I remember looking in the full-length mirror, dressed up for a nightclub and saying to my twin sister, “I’m so beautiful. I’m so hot." I was probably around 16-years-old. My beauty felt like an achievement, like something I was really proud of, like an accomplishment. I still question my fascination with my appearance and don’t find that it’s a topic that is discussed amongst women, even in feminist circles. It’s very common to hear about women’s dissatisfaction with their bodies; women’s positive interest with their appearance is rarely discussed.
It feels like a taboo subject, something I shouldn't be discussing. Ok, I know what you're thinking—most women aren’t happy with the way they look like and I should be celebrating it rather than analyzing it, but I think that what appears on the surface as something really great can also feel rather complicated on the inside.
I recently read the essay, “Narcissism, Feminism and Alienation,” by Sandra Bartky that did a brilliant job explaining women’s preoccupation with their appearance. Bartky compares the way women are objectified and then cut off from their appearance to the way that workers on an assembly line are cut off from their work. She writes, “Women begin to feel a fragmentation and loss of being a woman and there is a cultural domination of women that feels silent." This attitude is a larger alienation of women from their own body. Women learn that their bodies are soft and vulnerable—beautiful objects to be looked at but that they are suppressed in terms of seeing their bodies as strong. While women are alienated from their bodies, they are also identified with them. On every magazine, there is an ad depicting a woman’s appearance. Even if a woman’s appearance isn’t explicitly part of her profession i.e. actor, it is still fodder for discussion, i.e. Hillary Clinton’s hair.
There is a key distinction between the two though; people who work on an assembly do it out of dire need, women women willingly turn themselves into sexual objects. There is no shortage of women who willingly appear on the cover of women’s magazines, including Glamour, Vogue and Maxim. It’s even considered an achievement to be positing half naked on the cover of a magazine. Particularly actresses, who consider acting as their talent, will attest that they felt to get the good roles they had to pose in sexually provocative positions and answer questions about what they enjoy in bed.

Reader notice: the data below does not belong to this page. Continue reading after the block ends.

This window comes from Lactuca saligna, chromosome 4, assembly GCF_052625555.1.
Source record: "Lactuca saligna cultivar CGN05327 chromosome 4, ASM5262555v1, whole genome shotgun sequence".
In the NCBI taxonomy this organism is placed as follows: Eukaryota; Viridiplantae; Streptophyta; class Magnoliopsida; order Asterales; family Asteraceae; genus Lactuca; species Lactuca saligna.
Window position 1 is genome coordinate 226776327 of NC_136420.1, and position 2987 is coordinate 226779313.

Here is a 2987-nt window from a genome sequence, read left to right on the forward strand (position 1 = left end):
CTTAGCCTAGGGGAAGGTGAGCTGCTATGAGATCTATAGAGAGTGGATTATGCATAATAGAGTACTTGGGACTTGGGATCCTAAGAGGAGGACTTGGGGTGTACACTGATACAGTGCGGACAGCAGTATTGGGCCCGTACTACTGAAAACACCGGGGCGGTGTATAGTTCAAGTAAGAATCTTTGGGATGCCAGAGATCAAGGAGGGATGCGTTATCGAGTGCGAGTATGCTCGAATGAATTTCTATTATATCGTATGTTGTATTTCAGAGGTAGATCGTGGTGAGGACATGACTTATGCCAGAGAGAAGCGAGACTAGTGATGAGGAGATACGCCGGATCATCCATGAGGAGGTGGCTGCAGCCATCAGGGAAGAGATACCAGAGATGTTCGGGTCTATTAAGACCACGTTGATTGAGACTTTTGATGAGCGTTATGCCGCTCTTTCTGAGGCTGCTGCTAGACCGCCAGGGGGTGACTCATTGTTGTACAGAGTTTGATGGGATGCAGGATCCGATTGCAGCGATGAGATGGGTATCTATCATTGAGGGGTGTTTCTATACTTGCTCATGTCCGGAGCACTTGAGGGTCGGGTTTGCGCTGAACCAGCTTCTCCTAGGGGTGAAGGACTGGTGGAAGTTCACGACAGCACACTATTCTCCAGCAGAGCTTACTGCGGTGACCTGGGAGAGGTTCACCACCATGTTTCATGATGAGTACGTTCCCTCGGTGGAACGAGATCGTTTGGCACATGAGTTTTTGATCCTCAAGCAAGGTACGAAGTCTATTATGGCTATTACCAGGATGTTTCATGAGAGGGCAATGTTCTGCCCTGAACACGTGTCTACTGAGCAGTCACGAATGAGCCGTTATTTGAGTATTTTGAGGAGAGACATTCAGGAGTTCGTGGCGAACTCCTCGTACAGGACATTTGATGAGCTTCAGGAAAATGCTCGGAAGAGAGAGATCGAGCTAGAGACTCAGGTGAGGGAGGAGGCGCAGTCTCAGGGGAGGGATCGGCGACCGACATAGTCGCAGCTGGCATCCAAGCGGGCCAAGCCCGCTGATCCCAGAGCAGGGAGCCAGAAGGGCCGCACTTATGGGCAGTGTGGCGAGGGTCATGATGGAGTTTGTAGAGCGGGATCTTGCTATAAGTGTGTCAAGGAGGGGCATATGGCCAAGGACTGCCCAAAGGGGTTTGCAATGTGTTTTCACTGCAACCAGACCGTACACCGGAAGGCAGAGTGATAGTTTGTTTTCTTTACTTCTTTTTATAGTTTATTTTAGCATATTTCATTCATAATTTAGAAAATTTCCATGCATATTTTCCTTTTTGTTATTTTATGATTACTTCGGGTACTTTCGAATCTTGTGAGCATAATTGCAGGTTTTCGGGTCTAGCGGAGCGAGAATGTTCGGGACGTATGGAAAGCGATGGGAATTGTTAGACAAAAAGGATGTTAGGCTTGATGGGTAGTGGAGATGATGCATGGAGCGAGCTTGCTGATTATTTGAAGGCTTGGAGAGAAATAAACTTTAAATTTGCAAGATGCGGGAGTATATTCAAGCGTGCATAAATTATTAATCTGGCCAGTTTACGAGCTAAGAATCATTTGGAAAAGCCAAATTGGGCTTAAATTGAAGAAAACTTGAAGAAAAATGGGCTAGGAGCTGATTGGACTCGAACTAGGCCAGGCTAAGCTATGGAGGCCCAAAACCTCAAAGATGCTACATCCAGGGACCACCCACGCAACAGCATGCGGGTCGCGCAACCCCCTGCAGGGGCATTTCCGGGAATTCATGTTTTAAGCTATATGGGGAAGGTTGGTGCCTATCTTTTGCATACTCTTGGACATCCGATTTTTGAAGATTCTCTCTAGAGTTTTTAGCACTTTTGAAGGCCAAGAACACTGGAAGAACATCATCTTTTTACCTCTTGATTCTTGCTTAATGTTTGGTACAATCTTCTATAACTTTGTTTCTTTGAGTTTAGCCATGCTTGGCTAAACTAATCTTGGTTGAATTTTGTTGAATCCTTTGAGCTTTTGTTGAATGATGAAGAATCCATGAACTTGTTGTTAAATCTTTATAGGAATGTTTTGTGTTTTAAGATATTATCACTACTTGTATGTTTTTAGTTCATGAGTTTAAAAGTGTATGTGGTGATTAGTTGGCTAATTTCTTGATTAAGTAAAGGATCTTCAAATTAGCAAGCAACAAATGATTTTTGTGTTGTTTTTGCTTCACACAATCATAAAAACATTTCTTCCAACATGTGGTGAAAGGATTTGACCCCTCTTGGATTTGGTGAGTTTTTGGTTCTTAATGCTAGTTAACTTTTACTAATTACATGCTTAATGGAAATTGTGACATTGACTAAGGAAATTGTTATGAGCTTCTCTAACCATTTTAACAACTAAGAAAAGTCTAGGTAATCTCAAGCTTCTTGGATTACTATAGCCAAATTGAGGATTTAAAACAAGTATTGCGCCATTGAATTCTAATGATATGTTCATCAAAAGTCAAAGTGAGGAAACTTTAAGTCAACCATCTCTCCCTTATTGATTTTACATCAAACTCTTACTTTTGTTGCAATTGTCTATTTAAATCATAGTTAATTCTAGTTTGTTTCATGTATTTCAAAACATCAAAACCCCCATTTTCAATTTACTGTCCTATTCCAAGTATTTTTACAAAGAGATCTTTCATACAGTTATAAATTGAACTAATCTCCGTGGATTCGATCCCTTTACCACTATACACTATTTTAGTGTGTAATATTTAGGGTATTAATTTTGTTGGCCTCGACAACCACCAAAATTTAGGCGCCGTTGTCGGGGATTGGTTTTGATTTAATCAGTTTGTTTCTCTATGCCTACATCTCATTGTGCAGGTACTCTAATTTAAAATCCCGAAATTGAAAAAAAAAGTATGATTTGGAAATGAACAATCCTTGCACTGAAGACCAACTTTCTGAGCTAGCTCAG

So what is <em>narcissism</em>? It is much more complicated than it looks at the surface. The dictionary defines narcissism as an inordinate fascination with oneself; excessive self-love. There are other definitions. Freud’s interpretation states women maintain in the infantile state by sexual objectification and then undergoes a kind of psychological infanilization—our enforced dependency, weakness and helpless and that we not “not only act like children but we look like children too—smooth, soft, round, hairless and above all, young."
Simone Beauvoir has a very different definition—narcissism is “at once a source of profound satisfaction and a temptation to be resisted.” For Beauvoir, the narcissist seeks to escape the burdens of subjectivity by identifying her entire self with her bodily self. In narcissism, the self undergoes doubling: An Other, a “stranger” who is at the same time myself, is subject for whom my bodily being is object.” As much as I am myself, I often feel like I exist just for other people’s viewing pleasure. The moment that I stop thinking about my appearance I’m quickly reminded of it whether it’s my bosses who hit on me, or the guy on the street who interrupts me to hit on me while I’m on the phone.
Bartky summed it up well when she wrote—“The gaze of the other is internalized so that I myself become at once seer and seen, appraiser and the thing appraised.”
We learn as women that our appearance matters, that looks do count and so we judge our appearance before others can. This feeling is extremely alienating and so while this infatuation with my appearance is disguised as confidence, there’s another side that people are not aware of. It’s an extreme alienation from myself. I start to wonder where my appearance ends and where my my spirit/intellect/soul/mind begins. Can anyone relate? Please share if you can.